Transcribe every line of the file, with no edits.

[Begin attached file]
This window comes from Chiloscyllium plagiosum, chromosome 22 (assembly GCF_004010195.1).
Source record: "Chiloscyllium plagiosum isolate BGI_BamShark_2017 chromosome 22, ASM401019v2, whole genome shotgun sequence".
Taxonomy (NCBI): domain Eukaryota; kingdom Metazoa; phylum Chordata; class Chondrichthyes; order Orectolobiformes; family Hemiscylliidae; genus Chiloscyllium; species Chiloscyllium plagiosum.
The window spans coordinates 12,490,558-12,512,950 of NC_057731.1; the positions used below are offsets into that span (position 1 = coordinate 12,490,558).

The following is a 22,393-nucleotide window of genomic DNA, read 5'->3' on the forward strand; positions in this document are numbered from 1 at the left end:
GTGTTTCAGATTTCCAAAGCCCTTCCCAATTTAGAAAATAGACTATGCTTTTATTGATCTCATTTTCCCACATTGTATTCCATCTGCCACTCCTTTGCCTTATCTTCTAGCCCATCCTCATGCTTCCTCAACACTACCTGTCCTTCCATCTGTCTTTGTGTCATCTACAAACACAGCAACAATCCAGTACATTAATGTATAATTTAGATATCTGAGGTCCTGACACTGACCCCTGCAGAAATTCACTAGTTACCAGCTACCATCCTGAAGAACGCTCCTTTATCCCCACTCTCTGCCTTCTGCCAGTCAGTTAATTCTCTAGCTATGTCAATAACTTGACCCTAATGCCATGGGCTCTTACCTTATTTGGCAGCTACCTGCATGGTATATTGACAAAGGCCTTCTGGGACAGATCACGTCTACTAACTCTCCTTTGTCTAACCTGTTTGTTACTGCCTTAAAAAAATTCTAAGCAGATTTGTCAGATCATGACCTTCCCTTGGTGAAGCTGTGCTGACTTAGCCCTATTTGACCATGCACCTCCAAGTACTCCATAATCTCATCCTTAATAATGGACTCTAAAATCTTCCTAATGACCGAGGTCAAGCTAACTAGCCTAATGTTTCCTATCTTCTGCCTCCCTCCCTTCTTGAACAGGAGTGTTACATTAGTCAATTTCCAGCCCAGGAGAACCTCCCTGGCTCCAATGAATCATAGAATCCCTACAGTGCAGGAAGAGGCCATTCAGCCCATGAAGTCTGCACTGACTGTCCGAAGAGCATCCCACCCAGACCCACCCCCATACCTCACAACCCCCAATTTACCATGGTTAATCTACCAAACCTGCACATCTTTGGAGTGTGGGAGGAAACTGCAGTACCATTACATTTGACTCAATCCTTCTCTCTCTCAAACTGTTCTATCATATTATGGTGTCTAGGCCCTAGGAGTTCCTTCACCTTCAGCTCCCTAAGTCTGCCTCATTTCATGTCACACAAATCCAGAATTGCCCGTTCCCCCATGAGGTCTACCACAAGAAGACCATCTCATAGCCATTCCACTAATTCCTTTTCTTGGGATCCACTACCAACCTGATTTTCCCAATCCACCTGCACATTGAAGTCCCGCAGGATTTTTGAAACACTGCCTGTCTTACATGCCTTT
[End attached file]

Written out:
This window comes from Chiloscyllium plagiosum, chromosome 22 (assembly GCF_004010195.1).
Source record: "Chiloscyllium plagiosum isolate BGI_BamShark_2017 chromosome 22, ASM401019v2, whole genome shotgun sequence".
Taxonomy (NCBI): domain Eukaryota; kingdom Metazoa; phylum Chordata; class Chondrichthyes; order Orectolobiformes; family Hemiscylliidae; genus Chiloscyllium; species Chiloscyllium plagiosum.
The window spans coordinates 12,490,558-12,512,950 of NC_057731.1; the positions used below are offsets into that span (position 1 = coordinate 12,490,558).

The following is a 22,393-nucleotide window of genomic DNA, read 5'->3' on the forward strand; positions in this document are numbered from 1 at the left end:
GTGTTTCAGATTTCCAAAGCCCTTCCCAATTTAGAAAATAGACTATGCTTTTATTGATCTCATTTTCCCACATTGTATTCCATCTGCCACTCCTTTGCCTTATCTTCTAGCCCATCCTCATGCTTCCTCAACACTACCTGTCCTTCCATCTGTCTTTGTGTCATCTACAAACACAGCAACAATCCAGTACATTAATGTATAATTTAGATATCTGAGGTCCTGACACTGACCCCTGCAGAAATTCACTAGTTACCAGCTACCATCCTGAAGAACGCTCCTTTATCCCCACTCTCTGCCTTCTGCCAGTCAGTTAATTCTCTAGCTATGTCAATAACTTGACCCTAATGCCATGGGCTCTTACCTTATTTGGCAGCTACCTGCATGGTATATTGACAAAGGCCTTCTGGGACAGATCACGTCTACTAACTCTCCTTTGTCTAACCTGTTTGTTACTGCCTTAAAAAAATTCTAAGCAGATTTGTCAGATCATGACCTTCCCTTGGTGAAGCTGTGCTGACTTAGCCCTATTTGACCATGCACCTCCAAGTACTCCATAATCTCATCCTTAATAATGGACTCTAAAATCTTCCTAATGACCGAGGTCAAGCTAACTAGCCTAATGTTTCCTATCTTCTGCCTCCCTCCCTTCTTGAACAGGAGTGTTACATTAGTCAATTTCCAGCCCAGGAGAACCTCCCTGGCTCCAATGAATCATAGAATCCCTACAGTGCAGGAAGAGGCCATTCAGCCCATGAAGTCTGCACTGACTGTCCGAAGAGCATCCCACCCAGACCCACCCCCATACCTCACAACCCCCAATTTACCATGGTTAATCTACCAAACCTGCACATCTTTGGAGTGTGGGAGGAAACTGCAGTACCATTACATTTGACTCAATCCTTCTCTCTCTCAAACTGTTCTATCATATTATGGTGTCTAGGCCCTAGGAGTTCCTTCACCTTCAGCTCCCTAAGTCTGCCTCATTTCATGTCACACAAATCCAGAATTGCCCGTTCCCCCATGAGGTCTACCACAAGAAGACCATCTCATAGCCATTCCACTAATTCCTTTTCTTGGGATCCACTACCAACCTGATTTTCCCAATCCACCTGCACATTGAAGTCCCGCAGGATTTTTGAAACACTGCCTGTCTTACATGCCTTT